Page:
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Scottish hotels were the UK's best-performing in 2017

Success is attributed to influx of overseas visitors caused by a weak pound.

By STV News

Published 23 Apr 2018.

Hotels in Scotland outperformed those in the rest of the UK last year, according to a report.

The latest Hotel Britain report from accountants and business advisers BDO reveals Scotland posted the strongest performance in the UK in 2017, with average revenue growing by almost 5% in a year to £56.70.

This compared to a rise of just over 4% in Wales, 2.2% in Northern Ireland and just under 2% in England.

The report states: "The story of Scottish hotels in 2017 is one of great success.

"The boom in tourism following the depreciation of the pound after the Brexit vote has attracted record-breaking overseas visitor numbers to Scotland as well as the rest of the UK."

Edinburgh was the top-performing city outside of London last year, according to the publication.

Benefiting from strong leisure and corporate demand, the Scottish capital boasted the highest occupancy levels of any UK city at 85%, an increase of 1.8% on the previous year.

The occupancy rate for Glasgow increased slightly to 83.2%.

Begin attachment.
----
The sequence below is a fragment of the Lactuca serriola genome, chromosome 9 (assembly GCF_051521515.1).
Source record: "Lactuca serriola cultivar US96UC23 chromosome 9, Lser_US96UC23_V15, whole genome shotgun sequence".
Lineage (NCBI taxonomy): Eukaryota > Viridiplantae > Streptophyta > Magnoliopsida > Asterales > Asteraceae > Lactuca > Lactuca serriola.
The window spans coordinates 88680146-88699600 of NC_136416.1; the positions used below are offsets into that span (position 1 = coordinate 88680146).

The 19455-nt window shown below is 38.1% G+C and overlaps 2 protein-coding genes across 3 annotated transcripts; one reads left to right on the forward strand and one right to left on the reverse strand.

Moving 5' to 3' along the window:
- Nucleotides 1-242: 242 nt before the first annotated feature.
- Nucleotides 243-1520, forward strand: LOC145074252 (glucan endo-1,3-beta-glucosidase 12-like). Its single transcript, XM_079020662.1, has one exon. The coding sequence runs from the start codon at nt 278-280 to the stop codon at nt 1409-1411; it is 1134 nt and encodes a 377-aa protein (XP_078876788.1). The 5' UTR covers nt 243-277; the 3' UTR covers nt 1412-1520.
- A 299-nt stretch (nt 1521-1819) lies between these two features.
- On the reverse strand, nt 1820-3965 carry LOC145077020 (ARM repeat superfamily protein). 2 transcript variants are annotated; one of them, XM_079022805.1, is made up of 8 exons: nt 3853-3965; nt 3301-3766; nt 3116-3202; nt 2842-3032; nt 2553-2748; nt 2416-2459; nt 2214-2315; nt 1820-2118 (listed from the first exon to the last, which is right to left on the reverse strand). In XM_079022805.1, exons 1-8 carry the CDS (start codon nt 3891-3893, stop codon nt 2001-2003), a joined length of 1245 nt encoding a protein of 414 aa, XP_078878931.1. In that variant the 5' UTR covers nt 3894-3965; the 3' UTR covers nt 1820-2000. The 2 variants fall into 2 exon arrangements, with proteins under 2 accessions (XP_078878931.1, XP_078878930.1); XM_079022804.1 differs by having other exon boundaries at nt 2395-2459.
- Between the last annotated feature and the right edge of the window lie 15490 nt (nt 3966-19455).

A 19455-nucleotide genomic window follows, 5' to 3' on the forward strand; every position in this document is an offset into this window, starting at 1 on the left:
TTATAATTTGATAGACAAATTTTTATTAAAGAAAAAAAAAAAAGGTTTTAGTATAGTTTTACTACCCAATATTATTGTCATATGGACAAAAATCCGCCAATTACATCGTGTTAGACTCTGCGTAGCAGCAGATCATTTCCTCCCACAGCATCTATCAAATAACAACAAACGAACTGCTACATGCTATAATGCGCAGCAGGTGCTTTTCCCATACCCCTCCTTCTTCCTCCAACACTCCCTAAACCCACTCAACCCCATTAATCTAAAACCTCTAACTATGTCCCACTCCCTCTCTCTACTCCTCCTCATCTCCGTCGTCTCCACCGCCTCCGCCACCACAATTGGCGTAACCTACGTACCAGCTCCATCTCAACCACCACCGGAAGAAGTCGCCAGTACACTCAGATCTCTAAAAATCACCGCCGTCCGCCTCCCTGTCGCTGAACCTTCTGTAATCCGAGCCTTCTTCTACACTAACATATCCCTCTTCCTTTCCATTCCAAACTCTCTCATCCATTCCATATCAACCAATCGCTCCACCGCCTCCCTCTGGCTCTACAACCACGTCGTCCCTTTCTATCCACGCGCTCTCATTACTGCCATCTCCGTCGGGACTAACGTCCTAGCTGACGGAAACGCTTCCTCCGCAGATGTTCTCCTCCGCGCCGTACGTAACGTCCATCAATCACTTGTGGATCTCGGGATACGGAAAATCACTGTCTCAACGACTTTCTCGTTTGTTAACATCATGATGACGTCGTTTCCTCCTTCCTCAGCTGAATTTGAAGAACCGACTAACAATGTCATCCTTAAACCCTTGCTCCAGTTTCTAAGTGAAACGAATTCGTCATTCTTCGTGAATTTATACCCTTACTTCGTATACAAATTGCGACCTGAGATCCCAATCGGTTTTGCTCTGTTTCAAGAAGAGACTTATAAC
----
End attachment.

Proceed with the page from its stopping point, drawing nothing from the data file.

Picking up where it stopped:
However, Aberdeen, which has been hit by the oil industry downturn, experienced the lowest hotel occupancy rate in the UK at 63.4% - a decline of more than 5% on the figures for 2016.

UK-wide, BDO said overseas visitor numbers grew for the eighth consecutive year, setting a new annual record at 38.9 million.

Spending in the leisure and hospitality market also hit record levels at £24.3bn in 2017, up 8% year on year.

Martin Gill, partner and head of BDO in Scotland, said: "2017 proved to be a fantastic year of growth where Scotland outperformed the rest of the UK. Edinburgh was clearly the top performer and Glasgow had another positive year.

"Looking ahead, Scotland has an active pipeline with over 1600 hotel rooms expected to open during 2018 and 2019.

"The strong performance demonstrates the industry's robustness despite facing EU uncertainty and an increase in supply."

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